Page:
Nelson Aggregate has been denied permits for a new quarry and aggregate processing operation on the Mount Nemo plateau of the Niagara Escarpment.
In a unanimous decision released earlier today, the consolidated hearings board (Joint Board) dismissed Nelson’s application for permits, citing the protection of the Jefferson Salamander and its habitat as a primary reason for the decision. For a PDF copy of the quarry expansion application decision click here.
“For protection of the unique and sensitive ecologic areas of the Jefferson Salamander habitat, particularly the two known breeding ponds within the prescribed habitat area, the Joint Board finds that Nelson had not made sufficient provision for the protection of these unique ecologic and environmentally-sensitive areas in the event that Nelson’s projections are wrong,” the Joint Board decision states.
News of the Joint Board decision was welcomed by Burlington Mayor Rick Goldring.
“This is excellent news for the people of Burlington and for the Niagara Escarpment, a world biosphere reserve,” Goldring said in a news release issued late this afternoon.
Nelson’s quarry proposal had previously been rejected by Burlington city council, Halton’s regional council, Conservation Halton and the Niagara Escarpment Commission (NEC).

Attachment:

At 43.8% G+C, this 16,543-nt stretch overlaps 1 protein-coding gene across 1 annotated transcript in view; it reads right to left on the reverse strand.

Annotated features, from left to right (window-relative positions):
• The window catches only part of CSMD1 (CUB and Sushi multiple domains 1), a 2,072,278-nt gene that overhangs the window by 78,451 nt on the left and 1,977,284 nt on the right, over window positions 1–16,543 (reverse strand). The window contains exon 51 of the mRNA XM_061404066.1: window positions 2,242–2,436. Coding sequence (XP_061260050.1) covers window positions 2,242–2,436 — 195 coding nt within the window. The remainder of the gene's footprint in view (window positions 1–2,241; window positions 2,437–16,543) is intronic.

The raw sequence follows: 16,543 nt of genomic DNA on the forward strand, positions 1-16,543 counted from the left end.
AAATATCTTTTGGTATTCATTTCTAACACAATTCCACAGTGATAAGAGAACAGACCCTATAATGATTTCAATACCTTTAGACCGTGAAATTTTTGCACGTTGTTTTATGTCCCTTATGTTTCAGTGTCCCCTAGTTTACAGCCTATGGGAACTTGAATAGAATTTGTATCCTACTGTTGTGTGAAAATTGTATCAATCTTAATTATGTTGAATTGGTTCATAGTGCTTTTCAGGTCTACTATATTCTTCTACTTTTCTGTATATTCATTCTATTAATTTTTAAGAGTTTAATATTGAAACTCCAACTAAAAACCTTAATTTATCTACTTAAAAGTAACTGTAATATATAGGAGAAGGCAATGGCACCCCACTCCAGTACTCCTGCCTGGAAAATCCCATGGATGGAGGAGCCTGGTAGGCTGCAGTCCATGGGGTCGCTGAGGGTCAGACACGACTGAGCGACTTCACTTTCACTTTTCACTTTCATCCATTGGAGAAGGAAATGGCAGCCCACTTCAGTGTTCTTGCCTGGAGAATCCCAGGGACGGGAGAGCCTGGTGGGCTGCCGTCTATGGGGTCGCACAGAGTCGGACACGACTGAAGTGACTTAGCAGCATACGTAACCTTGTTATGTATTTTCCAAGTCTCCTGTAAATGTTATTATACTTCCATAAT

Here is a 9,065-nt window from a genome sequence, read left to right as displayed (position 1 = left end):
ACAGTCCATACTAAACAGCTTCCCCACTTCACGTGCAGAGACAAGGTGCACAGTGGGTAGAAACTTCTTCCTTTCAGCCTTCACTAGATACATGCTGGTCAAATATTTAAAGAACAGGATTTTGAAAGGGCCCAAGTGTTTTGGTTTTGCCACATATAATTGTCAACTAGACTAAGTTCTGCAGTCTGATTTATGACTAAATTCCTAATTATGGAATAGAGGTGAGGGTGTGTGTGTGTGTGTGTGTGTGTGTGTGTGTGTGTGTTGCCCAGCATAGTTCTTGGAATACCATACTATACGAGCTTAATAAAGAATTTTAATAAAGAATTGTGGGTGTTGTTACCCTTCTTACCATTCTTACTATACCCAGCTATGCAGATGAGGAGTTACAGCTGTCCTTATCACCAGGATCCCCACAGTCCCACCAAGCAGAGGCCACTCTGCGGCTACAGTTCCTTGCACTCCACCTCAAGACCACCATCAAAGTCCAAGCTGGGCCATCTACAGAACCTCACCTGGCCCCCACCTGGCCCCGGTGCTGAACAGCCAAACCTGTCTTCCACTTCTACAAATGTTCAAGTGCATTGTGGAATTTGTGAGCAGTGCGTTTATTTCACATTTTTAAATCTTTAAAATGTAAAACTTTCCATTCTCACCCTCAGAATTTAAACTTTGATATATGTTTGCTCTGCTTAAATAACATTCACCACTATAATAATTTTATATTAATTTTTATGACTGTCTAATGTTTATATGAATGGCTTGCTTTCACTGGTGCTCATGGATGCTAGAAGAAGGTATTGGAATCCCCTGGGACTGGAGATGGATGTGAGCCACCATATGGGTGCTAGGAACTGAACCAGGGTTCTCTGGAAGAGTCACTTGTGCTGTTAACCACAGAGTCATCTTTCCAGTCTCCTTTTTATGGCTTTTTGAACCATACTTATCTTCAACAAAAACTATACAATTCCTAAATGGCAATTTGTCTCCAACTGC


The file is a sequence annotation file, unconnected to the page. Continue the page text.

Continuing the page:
The Joint Board’s decision was released after a four-year hearing process, including several preliminary hearings and a main hearing that lasted several months and included nearly 300 exhibits.
The board heard from 60 witnesses, including 47 experts and 13 members of the public.  The city retained nine expert witnesses who appeared before the board and provided evidence covering hydrology; hydrogeology; biology; wetlands; salamanders; agriculture; air quality; human health; and planning.
“My thanks go out to the city’s legal team, including environmental lawyer Rod Northey of Fogler Rubinoff in Toronto,” said Ward 3 Councillor John Taylor, who represents the Mount Nemo area of north Burlington.
“City staff demonstrated the values that we as a community cherish. They showed a passion for the environment and a commitment to preserving the Niagara Escarpment.”
Today’s decision was also applauded by environmental advocacy groups, including Protecting Escarpment Rural Land’s (PERL) Sarah Harmer.
“The board’s decision is balanced and in keeping with our belief that development on the Niagara Escarpment, a UNESCO World Biosphere Reserve, must be harmonious with the features and functions of the natural environment,” said Harmer.
“The decision is PERL’s dream come true.”
According to Toronto-based Environmental Defence, the decision gives Mount Nemo and its rare and endangered species a chance to breathe after a century of quarrying and protects the unique ecological functions of the Escarpment that cannot be replaced by planting trees nearby, which was originally proposed by Nelson Aggregates to offset its negative environmental impact.
“This is a true victory for the Escarpment and all the public agencies that worked to protect Mount Nemo, a gem of the Greenbelt in southern Ontario,” said Rick Smith, executive director of Environmental Defence.
“It shows that the Niagara Escarpment Plan, a cornerstone of Ontario’s earliest environmental protection efforts, is still relevant and strong.”
At press time, Nelson Aggregate had not yet released an official statement about today’s decision.
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